Going to the Dogs - Interview with Stan Coren
Here Rachel Rose interviews mutt maven Stanley Coren who has appeared on Oprah, Larry King and Charlie Rose. Coren has written one of the world’s bestselling non-fiction books about dogs, The Intelligence of Dogs, as well as Why We Love The Dogs We Do. (This interview first appeared in The Ormsby Review.)
As an internationally accepted author on books about dogs, Dr. Stanley Coren of Vancouver has a career that most writers and researchers only dream of; his lectures at UBC routinely attract hundreds of students. With his fifteenth book underway, Stanley Coren has also written seminal books on sleep deprivation and left-handedness.
In the following interview, Coren discusses the dogs that shaped his childhood, his canine research, his bestselling career as a writer and his family life. He arrived to talk with Rachel Rose at a café on Main Street looking dapper in a dark suit and a broad brimmed Australian hat. Nearly three hours later, they were still in the café, still discussing dogs.
As a psychologist, how did you get yourself into the study of dogs?
Most psychologists are trained either to be animal or human psychologists. I wanted to study the human-animal bond, specifically the human-canine bond. I recognized there was a different critter at each end of the leash and you had to understand both of them to understand the relationship. But when I got my doctorate, around 1968, if you’d said to anyone you wanted to study dogs, they would look at you as if you’d descended from a flying saucer.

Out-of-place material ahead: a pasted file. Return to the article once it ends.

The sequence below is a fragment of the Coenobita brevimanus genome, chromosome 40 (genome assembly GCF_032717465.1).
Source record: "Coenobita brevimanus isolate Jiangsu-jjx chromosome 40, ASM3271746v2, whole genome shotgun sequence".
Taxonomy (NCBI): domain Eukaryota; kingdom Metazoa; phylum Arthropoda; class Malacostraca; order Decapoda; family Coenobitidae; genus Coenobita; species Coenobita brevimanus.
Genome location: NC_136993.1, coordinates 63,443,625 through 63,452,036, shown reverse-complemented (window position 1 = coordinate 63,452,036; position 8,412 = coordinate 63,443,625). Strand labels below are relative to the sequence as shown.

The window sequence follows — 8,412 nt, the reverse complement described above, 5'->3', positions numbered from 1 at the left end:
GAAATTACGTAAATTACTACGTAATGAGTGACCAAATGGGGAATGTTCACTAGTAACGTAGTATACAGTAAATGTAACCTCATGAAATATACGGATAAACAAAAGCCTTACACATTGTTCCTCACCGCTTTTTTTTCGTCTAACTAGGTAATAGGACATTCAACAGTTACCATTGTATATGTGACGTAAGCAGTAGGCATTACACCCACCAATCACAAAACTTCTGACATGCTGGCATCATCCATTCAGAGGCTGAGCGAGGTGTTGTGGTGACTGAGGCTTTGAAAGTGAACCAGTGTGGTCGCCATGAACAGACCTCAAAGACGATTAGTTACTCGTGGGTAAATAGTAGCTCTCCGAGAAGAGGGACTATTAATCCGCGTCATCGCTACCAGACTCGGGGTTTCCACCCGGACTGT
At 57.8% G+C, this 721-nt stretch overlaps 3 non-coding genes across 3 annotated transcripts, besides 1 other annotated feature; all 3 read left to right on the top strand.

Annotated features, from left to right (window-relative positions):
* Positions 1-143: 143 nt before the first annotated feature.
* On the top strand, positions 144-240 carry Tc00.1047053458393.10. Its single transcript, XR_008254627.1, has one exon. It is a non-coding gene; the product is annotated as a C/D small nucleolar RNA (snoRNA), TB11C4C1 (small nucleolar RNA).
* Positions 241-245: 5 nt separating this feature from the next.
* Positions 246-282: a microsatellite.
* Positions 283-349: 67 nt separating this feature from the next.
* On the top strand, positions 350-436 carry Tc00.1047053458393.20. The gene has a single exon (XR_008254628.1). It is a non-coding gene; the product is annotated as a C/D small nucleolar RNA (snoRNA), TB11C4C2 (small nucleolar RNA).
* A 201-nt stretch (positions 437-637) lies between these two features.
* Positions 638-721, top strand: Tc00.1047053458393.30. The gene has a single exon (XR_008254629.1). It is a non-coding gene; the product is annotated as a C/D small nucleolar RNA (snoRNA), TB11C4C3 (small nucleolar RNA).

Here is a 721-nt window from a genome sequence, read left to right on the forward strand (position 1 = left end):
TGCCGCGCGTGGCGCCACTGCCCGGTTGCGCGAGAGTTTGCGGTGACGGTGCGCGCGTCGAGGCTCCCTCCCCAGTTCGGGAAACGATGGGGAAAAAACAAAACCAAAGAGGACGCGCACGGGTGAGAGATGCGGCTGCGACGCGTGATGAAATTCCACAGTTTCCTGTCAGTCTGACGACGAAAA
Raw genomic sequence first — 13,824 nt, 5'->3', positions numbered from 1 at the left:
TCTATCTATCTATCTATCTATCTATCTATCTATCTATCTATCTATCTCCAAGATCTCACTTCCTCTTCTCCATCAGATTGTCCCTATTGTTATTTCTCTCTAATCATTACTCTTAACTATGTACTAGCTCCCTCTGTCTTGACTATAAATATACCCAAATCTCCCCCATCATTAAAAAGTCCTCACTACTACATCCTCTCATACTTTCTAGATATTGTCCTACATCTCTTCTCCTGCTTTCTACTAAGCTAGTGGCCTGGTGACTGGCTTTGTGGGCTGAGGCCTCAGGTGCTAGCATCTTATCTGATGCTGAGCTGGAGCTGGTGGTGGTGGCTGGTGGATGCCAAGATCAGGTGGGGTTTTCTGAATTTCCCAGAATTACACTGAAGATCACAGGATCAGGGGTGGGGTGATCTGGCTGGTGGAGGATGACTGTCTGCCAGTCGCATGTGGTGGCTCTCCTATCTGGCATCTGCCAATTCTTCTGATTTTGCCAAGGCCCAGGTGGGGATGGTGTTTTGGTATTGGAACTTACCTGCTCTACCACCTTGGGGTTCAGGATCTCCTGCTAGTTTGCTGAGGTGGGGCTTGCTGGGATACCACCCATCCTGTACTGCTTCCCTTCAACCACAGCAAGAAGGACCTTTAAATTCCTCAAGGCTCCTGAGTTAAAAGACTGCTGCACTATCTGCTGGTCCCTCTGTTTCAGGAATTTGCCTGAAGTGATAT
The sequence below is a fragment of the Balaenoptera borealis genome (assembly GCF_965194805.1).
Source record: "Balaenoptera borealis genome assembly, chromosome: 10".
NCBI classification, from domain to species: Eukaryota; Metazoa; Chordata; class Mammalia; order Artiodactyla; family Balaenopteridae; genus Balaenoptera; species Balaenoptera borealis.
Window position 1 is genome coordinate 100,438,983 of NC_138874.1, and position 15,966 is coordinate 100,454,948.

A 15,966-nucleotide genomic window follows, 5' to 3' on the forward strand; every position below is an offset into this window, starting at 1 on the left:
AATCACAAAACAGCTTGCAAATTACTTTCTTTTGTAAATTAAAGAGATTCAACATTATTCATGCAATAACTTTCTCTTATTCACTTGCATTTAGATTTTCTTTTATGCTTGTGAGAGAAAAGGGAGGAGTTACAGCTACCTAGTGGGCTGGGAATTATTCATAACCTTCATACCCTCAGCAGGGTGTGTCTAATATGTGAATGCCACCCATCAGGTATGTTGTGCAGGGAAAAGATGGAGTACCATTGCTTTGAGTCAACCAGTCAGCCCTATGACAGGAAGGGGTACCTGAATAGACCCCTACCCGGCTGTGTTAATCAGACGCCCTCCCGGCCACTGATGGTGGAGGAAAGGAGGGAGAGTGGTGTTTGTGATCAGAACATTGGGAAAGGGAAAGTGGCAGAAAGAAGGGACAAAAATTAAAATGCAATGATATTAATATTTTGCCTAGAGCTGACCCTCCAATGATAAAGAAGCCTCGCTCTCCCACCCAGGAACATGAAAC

There was probably zero funding.
Correct. So, I turned to my second love, sensory processing—vision, some auditory work. That’s what led me to studying handedness. I was curious about a phenomenon known as eye dominance. It became quite clear there were some strange things going on with left-handers. The research we had done on handedness was such that when we found the link between handedness and longevity, and accident rates, I had to get it out to the general readership, so engineers could make necessary ergonomic adaptations.
That’s when I published The Left-Hander Syndrome. In today’s parlance, it went viral. I worked with Diane Halpern from UC San Diego, a truly remarkable woman. She and I did much more press than it’s healthy to do.
When did you bring your focus back to studying dogs?
Around the mid-1980’s, two wonderful people, Alan Beck and Aaron Katcher, ran a set of studies that showed if you pet a familiar and friendly dog, your heart rate slows, breathing becomes regular, stress hormones reduced in concentration. Psychologists study behavior, but they believe physiology. Finally, here was legitimate evidence.